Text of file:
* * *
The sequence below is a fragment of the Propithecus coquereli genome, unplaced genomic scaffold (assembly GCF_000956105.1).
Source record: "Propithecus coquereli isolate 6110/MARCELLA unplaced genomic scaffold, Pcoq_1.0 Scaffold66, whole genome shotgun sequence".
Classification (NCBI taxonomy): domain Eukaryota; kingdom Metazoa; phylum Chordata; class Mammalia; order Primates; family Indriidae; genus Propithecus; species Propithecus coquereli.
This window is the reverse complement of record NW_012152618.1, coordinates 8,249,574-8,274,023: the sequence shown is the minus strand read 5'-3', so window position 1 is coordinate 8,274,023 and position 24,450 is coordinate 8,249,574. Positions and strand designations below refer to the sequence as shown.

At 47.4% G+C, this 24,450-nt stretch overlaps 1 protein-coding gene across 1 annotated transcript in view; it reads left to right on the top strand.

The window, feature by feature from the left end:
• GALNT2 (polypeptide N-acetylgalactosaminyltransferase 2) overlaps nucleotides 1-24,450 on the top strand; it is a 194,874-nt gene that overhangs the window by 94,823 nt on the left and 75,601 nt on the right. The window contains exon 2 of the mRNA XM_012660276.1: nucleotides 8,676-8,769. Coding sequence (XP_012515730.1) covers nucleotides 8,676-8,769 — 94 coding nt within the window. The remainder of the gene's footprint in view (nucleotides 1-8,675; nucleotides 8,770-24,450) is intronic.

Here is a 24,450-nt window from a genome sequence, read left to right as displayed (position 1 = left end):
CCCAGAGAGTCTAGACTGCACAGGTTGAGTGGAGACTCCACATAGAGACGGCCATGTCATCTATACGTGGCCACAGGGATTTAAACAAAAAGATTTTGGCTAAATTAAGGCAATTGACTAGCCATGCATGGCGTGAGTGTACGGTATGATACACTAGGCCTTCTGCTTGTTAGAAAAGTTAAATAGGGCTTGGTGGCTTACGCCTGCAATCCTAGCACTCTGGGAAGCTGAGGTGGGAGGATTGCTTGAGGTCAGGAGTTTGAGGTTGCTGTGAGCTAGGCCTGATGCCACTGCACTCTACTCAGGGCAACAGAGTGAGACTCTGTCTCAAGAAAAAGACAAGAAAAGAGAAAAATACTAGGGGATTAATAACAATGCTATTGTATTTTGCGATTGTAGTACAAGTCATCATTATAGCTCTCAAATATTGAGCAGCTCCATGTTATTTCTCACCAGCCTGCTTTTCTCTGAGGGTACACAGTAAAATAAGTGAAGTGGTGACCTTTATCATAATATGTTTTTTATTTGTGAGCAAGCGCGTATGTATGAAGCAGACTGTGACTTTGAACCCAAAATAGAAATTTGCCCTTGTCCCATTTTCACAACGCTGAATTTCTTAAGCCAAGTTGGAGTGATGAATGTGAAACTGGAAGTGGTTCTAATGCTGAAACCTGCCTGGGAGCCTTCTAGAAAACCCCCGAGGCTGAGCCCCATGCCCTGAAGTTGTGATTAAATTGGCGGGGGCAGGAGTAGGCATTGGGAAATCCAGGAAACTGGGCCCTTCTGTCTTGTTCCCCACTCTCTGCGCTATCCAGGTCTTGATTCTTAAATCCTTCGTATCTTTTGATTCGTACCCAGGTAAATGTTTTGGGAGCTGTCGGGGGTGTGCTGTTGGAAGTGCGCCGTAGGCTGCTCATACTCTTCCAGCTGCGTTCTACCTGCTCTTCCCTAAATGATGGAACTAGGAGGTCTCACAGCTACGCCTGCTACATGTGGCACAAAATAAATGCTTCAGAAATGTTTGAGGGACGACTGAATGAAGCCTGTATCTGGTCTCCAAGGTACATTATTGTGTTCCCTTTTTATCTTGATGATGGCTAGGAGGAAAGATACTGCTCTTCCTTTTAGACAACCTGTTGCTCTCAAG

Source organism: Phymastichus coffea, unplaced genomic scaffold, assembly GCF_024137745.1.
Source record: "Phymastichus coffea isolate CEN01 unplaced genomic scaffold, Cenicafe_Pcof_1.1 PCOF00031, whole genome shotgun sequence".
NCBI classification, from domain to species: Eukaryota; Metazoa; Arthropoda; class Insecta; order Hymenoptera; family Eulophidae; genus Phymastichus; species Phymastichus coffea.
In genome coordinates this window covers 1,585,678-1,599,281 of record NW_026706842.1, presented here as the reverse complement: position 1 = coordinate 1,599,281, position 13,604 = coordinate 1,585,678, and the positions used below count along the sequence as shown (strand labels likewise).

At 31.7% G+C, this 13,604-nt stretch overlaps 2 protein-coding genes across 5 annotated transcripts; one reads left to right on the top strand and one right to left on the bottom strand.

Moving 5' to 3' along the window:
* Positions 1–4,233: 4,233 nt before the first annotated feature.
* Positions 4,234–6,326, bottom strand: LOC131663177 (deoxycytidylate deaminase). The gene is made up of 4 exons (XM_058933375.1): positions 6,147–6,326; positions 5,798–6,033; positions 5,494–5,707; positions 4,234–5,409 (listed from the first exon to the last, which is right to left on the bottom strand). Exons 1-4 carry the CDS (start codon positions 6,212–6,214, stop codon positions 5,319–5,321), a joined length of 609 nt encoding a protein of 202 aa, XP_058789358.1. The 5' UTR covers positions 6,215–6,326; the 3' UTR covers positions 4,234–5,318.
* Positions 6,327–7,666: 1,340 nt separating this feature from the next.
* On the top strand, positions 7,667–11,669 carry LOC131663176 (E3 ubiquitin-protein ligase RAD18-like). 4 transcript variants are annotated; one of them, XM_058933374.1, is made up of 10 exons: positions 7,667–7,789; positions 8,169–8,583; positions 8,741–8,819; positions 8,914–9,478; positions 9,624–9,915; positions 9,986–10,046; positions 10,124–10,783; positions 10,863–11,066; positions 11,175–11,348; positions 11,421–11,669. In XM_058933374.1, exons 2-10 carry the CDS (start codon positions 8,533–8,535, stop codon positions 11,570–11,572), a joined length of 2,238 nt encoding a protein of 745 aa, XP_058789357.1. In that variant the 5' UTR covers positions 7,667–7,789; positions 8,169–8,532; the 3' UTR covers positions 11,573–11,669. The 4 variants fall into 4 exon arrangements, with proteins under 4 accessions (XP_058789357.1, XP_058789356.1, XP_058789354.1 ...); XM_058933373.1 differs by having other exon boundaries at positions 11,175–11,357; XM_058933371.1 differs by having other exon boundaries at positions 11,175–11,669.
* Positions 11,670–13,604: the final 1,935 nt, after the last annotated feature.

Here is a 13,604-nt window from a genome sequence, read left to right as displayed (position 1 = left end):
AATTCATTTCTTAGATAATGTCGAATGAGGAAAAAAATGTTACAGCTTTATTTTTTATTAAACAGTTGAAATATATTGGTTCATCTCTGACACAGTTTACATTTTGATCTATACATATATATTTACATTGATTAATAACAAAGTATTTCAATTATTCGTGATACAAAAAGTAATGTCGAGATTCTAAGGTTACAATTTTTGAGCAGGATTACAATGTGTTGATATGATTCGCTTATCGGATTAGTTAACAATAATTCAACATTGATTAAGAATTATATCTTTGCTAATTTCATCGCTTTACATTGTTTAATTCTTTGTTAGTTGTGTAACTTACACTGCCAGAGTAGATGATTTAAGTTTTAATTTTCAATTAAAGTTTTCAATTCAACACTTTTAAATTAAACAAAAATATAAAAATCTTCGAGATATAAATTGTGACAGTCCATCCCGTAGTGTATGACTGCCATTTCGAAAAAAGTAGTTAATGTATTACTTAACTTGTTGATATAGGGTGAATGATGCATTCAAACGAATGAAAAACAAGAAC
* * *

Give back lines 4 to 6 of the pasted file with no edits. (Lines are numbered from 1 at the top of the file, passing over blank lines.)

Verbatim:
This window is the reverse complement of record NW_012152618.1, coordinates 8,249,574-8,274,023: the sequence shown is the minus strand read 5'-3', so window position 1 is coordinate 8,274,023 and position 24,450 is coordinate 8,249,574. Positions and strand designations below refer to the sequence as shown.

At 47.4% G+C, this 24,450-nt stretch overlaps 1 protein-coding gene across 1 annotated transcript in view; it reads left to right on the top strand.

The window, feature by feature from the left end: